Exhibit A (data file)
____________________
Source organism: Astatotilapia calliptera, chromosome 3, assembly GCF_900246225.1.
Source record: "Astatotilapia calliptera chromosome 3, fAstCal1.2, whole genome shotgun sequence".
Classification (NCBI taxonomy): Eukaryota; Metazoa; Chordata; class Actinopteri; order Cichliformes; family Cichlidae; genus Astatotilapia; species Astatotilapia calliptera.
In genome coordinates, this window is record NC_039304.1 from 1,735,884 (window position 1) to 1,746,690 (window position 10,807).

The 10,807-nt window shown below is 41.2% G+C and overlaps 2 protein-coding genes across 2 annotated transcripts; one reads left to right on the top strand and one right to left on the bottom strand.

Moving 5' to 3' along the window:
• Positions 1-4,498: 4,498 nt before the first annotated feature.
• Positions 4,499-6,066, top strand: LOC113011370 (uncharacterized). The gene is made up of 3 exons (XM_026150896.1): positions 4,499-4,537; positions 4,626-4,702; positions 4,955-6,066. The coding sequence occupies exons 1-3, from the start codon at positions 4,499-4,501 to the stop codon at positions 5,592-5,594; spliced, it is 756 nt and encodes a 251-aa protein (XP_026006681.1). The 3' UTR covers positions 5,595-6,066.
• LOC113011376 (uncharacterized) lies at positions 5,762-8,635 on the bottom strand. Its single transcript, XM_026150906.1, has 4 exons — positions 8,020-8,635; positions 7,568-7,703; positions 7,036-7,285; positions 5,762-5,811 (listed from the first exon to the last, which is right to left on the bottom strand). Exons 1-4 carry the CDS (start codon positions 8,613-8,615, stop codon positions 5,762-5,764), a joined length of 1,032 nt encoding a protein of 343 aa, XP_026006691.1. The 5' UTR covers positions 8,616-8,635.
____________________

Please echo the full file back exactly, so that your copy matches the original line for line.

Source organism: Astatotilapia calliptera, chromosome 3, assembly GCF_900246225.1.
Source record: "Astatotilapia calliptera chromosome 3, fAstCal1.2, whole genome shotgun sequence".
Classification (NCBI taxonomy): Eukaryota; Metazoa; Chordata; class Actinopteri; order Cichliformes; family Cichlidae; genus Astatotilapia; species Astatotilapia calliptera.
In genome coordinates, this window is record NC_039304.1 from 1,735,884 (window position 1) to 1,746,690 (window position 10,807).

The 10,807-nt window shown below is 41.2% G+C and overlaps 2 protein-coding genes across 2 annotated transcripts; one reads left to right on the top strand and one right to left on the bottom strand.

Moving 5' to 3' along the window:
• Positions 1-4,498: 4,498 nt before the first annotated feature.
• Positions 4,499-6,066, top strand: LOC113011370 (uncharacterized). The gene is made up of 3 exons (XM_026150896.1): positions 4,499-4,537; positions 4,626-4,702; positions 4,955-6,066. The coding sequence occupies exons 1-3, from the start codon at positions 4,499-4,501 to the stop codon at positions 5,592-5,594; spliced, it is 756 nt and encodes a 251-aa protein (XP_026006681.1). The 3' UTR covers positions 5,595-6,066.
• LOC113011376 (uncharacterized) lies at positions 5,762-8,635 on the bottom strand. Its single transcript, XM_026150906.1, has 4 exons — positions 8,020-8,635; positions 7,568-7,703; positions 7,036-7,285; positions 5,762-5,811 (listed from the first exon to the last, which is right to left on the bottom strand). Exons 1-4 carry the CDS (start codon positions 8,613-8,615, stop codon positions 5,762-5,764), a joined length of 1,032 nt encoding a protein of 343 aa, XP_026006691.1. The 5' UTR covers positions 8,616-8,635.